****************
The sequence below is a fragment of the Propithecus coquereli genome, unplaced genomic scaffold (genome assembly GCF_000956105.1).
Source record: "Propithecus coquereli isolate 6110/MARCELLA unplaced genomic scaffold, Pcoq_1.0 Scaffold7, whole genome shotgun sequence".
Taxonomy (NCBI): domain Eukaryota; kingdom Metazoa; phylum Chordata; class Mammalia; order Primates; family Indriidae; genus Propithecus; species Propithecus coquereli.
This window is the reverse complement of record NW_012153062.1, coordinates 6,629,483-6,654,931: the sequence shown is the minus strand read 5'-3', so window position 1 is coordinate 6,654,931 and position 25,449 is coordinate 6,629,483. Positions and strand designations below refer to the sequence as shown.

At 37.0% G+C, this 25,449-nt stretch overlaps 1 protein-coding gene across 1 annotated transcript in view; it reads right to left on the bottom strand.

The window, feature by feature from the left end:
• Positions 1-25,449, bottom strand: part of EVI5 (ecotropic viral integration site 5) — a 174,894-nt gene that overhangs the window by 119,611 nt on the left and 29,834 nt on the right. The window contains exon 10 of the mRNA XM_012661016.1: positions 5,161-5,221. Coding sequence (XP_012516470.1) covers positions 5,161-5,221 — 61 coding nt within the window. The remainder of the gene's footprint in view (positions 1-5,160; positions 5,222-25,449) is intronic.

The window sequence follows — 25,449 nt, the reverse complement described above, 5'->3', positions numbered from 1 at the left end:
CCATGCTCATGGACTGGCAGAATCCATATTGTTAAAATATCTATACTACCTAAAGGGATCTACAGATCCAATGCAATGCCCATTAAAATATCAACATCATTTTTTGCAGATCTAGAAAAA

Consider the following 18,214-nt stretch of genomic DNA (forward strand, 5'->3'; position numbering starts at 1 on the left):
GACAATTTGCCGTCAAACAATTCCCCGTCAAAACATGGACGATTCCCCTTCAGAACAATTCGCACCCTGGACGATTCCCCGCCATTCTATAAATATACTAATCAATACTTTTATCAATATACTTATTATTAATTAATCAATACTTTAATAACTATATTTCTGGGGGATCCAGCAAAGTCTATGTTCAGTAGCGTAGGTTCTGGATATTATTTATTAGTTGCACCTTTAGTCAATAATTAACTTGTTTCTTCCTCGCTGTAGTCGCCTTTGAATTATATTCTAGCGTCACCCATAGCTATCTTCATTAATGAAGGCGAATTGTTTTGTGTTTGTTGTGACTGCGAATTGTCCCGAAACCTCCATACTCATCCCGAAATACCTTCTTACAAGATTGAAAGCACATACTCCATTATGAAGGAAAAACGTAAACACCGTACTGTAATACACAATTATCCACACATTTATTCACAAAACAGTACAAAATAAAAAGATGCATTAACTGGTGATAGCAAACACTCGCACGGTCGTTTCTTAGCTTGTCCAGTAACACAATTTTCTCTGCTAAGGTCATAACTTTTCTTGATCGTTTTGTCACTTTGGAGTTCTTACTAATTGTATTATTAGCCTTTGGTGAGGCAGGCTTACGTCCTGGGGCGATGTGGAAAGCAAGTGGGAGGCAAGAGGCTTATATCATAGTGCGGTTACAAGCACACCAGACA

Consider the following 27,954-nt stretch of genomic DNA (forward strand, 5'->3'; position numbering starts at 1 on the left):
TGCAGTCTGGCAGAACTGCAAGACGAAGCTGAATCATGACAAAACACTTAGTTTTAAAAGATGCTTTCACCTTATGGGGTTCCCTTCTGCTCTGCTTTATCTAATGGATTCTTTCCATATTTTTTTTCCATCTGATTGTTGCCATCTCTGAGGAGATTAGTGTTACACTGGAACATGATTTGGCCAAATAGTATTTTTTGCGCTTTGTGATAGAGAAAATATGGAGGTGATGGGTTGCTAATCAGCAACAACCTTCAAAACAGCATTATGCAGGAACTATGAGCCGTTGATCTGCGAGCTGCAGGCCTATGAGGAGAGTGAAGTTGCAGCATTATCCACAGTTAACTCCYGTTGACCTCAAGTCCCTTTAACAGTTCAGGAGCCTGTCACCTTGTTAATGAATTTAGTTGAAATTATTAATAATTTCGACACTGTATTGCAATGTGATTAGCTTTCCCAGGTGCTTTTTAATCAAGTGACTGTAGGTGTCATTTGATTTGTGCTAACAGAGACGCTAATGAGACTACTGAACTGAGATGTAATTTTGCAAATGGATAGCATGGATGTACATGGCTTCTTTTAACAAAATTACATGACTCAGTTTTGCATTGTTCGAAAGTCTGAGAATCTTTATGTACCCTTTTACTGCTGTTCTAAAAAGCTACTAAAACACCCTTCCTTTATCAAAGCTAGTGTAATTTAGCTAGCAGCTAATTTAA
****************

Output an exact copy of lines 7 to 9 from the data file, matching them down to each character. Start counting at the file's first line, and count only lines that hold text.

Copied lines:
• Positions 1-25,449, bottom strand: part of EVI5 (ecotropic viral integration site 5) — a 174,894-nt gene that overhangs the window by 119,611 nt on the left and 29,834 nt on the right. The window contains exon 10 of the mRNA XM_012661016.1: positions 5,161-5,221. Coding sequence (XP_012516470.1) covers positions 5,161-5,221 — 61 coding nt within the window. The remainder of the gene's footprint in view (positions 1-5,160; positions 5,222-25,449) is intronic.

The window sequence follows — 25,449 nt, the reverse complement described above, 5'->3', positions numbered from 1 at the left end:
CCATGCTCATGGACTGGCAGAATCCATATTGTTAAAATATCTATACTACCTAAAGGGATCTACAGATCCAATGCAATGCCCATTAAAATATCAACATCATTTTTTGCAGATCTAGAAAAA